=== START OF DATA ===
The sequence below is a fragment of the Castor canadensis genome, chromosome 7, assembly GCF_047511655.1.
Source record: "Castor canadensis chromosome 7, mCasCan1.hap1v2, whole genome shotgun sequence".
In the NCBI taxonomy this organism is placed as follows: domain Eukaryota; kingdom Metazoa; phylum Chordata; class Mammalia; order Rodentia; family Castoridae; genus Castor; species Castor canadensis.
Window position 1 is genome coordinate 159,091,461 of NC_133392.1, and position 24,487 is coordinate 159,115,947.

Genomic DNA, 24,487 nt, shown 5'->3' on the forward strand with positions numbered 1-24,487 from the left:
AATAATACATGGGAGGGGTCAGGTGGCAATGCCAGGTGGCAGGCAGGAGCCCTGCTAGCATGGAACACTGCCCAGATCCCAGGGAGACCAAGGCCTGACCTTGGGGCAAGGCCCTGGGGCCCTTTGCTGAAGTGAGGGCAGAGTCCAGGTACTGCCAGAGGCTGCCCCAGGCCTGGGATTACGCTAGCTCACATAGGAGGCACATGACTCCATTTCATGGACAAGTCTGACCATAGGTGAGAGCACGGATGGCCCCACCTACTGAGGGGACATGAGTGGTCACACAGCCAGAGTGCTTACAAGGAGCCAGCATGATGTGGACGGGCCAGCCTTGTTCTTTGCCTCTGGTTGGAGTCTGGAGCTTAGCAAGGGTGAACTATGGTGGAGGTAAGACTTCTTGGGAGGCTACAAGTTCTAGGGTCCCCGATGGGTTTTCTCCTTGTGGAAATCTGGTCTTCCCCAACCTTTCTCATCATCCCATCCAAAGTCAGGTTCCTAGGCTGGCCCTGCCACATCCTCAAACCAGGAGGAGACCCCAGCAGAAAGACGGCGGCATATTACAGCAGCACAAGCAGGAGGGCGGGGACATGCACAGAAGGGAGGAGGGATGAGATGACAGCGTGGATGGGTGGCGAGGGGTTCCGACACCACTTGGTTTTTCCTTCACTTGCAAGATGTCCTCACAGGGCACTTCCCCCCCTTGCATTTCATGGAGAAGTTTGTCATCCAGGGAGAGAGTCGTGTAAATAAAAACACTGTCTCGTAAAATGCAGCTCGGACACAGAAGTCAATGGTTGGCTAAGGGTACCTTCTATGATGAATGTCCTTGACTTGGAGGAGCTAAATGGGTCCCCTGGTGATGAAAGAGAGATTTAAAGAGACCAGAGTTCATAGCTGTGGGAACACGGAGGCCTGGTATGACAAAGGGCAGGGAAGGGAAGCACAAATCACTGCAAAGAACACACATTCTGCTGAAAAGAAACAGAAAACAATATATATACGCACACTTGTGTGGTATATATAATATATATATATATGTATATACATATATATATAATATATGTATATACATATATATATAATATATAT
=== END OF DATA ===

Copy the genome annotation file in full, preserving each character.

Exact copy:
The sequence below is a fragment of the Castor canadensis genome, chromosome 7, assembly GCF_047511655.1.
Source record: "Castor canadensis chromosome 7, mCasCan1.hap1v2, whole genome shotgun sequence".
In the NCBI taxonomy this organism is placed as follows: domain Eukaryota; kingdom Metazoa; phylum Chordata; class Mammalia; order Rodentia; family Castoridae; genus Castor; species Castor canadensis.
Window position 1 is genome coordinate 159,091,461 of NC_133392.1, and position 24,487 is coordinate 159,115,947.

Genomic DNA, 24,487 nt, shown 5'->3' on the forward strand with positions numbered 1-24,487 from the left:
AATAATACATGGGAGGGGTCAGGTGGCAATGCCAGGTGGCAGGCAGGAGCCCTGCTAGCATGGAACACTGCCCAGATCCCAGGGAGACCAAGGCCTGACCTTGGGGCAAGGCCCTGGGGCCCTTTGCTGAAGTGAGGGCAGAGTCCAGGTACTGCCAGAGGCTGCCCCAGGCCTGGGATTACGCTAGCTCACATAGGAGGCACATGACTCCATTTCATGGACAAGTCTGACCATAGGTGAGAGCACGGATGGCCCCACCTACTGAGGGGACATGAGTGGTCACACAGCCAGAGTGCTTACAAGGAGCCAGCATGATGTGGACGGGCCAGCCTTGTTCTTTGCCTCTGGTTGGAGTCTGGAGCTTAGCAAGGGTGAACTATGGTGGAGGTAAGACTTCTTGGGAGGCTACAAGTTCTAGGGTCCCCGATGGGTTTTCTCCTTGTGGAAATCTGGTCTTCCCCAACCTTTCTCATCATCCCATCCAAAGTCAGGTTCCTAGGCTGGCCCTGCCACATCCTCAAACCAGGAGGAGACCCCAGCAGAAAGACGGCGGCATATTACAGCAGCACAAGCAGGAGGGCGGGGACATGCACAGAAGGGAGGAGGGATGAGATGACAGCGTGGATGGGTGGCGAGGGGTTCCGACACCACTTGGTTTTTCCTTCACTTGCAAGATGTCCTCACAGGGCACTTCCCCCCCTTGCATTTCATGGAGAAGTTTGTCATCCAGGGAGAGAGTCGTGTAAATAAAAACACTGTCTCGTAAAATGCAGCTCGGACACAGAAGTCAATGGTTGGCTAAGGGTACCTTCTATGATGAATGTCCTTGACTTGGAGGAGCTAAATGGGTCCCCTGGTGATGAAAGAGAGATTTAAAGAGACCAGAGTTCATAGCTGTGGGAACACGGAGGCCTGGTATGACAAAGGGCAGGGAAGGGAAGCACAAATCACTGCAAAGAACACACATTCTGCTGAAAAGAAACAGAAAACAATATATATACGCACACTTGTGTGGTATATATAATATATATATATATGTATATACATATATATATAATATATGTATATACATATATATATAATATATAT